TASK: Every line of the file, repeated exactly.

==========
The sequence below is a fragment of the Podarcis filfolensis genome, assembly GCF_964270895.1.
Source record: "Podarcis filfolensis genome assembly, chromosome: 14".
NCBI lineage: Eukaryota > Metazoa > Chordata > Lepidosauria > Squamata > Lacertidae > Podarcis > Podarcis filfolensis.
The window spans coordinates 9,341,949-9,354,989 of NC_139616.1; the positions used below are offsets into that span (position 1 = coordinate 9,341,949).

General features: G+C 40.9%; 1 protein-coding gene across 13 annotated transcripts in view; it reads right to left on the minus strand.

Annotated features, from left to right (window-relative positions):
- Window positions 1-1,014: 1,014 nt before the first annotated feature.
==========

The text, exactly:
The sequence below is a fragment of the Podarcis filfolensis genome, assembly GCF_964270895.1.
Source record: "Podarcis filfolensis genome assembly, chromosome: 14".
NCBI lineage: Eukaryota > Metazoa > Chordata > Lepidosauria > Squamata > Lacertidae > Podarcis > Podarcis filfolensis.
The window spans coordinates 9,341,949-9,354,989 of NC_139616.1; the positions used below are offsets into that span (position 1 = coordinate 9,341,949).

General features: G+C 40.9%; 1 protein-coding gene across 13 annotated transcripts in view; it reads right to left on the minus strand.

Annotated features, from left to right (window-relative positions):
- Window positions 1-1,014: 1,014 nt before the first annotated feature.